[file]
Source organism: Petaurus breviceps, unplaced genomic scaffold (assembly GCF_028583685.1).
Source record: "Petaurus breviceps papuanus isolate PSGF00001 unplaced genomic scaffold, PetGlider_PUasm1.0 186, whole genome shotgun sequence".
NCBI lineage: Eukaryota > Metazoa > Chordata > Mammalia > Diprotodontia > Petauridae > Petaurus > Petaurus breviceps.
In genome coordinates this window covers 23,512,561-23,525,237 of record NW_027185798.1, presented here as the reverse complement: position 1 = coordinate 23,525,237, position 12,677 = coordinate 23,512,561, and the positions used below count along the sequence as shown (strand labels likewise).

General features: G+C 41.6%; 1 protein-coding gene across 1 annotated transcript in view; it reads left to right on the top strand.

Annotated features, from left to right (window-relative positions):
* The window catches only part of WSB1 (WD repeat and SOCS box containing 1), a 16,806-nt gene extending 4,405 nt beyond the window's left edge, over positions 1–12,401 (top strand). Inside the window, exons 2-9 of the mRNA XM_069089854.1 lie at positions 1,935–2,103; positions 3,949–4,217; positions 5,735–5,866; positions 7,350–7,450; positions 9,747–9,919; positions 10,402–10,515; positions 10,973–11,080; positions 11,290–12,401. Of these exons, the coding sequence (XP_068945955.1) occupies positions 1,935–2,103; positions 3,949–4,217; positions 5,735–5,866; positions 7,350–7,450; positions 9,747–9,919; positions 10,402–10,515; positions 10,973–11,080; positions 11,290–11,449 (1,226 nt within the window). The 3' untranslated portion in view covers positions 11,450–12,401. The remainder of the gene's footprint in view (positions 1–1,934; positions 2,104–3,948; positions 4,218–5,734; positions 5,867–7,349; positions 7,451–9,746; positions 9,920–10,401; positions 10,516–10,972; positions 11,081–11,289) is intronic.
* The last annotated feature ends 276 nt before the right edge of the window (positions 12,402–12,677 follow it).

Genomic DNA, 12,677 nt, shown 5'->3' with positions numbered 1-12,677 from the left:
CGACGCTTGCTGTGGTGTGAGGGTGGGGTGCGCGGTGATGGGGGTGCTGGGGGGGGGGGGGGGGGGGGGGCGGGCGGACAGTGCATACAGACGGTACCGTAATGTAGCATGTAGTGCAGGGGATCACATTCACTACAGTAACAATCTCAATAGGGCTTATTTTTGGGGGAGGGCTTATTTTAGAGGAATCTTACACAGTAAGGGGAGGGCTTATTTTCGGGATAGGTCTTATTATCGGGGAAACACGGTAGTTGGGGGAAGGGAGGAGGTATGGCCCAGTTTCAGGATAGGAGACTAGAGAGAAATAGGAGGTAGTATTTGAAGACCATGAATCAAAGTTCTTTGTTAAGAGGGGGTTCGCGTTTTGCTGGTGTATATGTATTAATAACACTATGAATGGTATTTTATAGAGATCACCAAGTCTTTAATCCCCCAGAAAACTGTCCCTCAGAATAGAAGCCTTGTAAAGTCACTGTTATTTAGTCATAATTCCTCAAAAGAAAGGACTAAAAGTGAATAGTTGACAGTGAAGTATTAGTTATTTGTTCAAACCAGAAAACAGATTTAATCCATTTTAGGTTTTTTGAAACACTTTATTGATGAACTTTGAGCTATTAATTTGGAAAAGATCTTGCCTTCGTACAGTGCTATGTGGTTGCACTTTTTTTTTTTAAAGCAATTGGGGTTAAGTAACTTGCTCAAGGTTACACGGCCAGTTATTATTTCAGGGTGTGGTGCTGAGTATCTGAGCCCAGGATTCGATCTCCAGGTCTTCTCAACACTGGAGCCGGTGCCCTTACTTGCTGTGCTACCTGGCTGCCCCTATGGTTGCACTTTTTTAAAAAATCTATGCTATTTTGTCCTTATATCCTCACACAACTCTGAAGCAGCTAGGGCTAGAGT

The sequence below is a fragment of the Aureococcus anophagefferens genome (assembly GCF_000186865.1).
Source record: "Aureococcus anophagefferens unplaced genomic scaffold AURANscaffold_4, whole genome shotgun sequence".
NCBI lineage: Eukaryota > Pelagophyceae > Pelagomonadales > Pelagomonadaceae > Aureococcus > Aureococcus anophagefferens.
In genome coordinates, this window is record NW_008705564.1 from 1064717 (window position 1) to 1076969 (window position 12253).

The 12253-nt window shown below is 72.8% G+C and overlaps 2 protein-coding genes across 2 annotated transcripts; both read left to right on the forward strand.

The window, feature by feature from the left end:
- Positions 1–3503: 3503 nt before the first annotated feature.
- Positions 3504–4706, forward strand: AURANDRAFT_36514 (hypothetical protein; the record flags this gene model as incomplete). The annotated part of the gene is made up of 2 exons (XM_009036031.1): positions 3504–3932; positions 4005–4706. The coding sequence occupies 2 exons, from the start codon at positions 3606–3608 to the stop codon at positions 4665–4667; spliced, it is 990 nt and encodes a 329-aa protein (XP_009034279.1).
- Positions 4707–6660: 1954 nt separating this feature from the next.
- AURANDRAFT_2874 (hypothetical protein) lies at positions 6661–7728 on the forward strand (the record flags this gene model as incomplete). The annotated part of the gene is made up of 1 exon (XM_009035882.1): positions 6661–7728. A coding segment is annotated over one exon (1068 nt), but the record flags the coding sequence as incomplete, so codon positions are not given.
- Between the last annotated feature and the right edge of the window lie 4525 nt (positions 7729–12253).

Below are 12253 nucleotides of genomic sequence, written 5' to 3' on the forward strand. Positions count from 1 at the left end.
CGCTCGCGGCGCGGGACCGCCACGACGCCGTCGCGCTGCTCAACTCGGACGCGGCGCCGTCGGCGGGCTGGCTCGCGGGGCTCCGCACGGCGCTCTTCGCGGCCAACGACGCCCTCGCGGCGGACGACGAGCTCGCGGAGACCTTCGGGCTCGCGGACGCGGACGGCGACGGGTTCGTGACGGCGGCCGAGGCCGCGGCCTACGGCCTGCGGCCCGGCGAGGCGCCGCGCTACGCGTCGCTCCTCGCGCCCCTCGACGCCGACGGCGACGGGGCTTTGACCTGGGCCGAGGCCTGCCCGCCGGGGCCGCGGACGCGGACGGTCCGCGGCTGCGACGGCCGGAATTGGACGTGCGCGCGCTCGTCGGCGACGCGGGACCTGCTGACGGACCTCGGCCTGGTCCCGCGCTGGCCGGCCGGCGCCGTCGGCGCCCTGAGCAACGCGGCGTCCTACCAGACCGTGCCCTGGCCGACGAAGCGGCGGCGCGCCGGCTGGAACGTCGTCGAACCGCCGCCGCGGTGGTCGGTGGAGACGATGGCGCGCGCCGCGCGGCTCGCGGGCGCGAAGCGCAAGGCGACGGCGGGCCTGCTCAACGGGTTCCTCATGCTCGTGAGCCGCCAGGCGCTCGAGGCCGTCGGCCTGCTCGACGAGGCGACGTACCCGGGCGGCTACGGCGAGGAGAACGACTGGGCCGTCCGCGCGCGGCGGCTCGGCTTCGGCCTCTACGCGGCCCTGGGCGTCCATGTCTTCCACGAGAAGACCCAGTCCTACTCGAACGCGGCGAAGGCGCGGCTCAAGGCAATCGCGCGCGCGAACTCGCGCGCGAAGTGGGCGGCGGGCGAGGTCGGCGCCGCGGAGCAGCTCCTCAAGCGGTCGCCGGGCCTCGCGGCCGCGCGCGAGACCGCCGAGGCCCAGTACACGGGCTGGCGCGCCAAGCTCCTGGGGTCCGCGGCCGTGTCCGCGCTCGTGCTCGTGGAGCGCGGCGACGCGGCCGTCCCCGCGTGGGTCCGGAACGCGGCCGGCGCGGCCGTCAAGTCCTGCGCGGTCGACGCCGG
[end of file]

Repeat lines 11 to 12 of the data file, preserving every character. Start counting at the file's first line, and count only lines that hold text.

The sequence below is a fragment of the Aureococcus anophagefferens genome (assembly GCF_000186865.1).
Source record: "Aureococcus anophagefferens unplaced genomic scaffold AURANscaffold_4, whole genome shotgun sequence".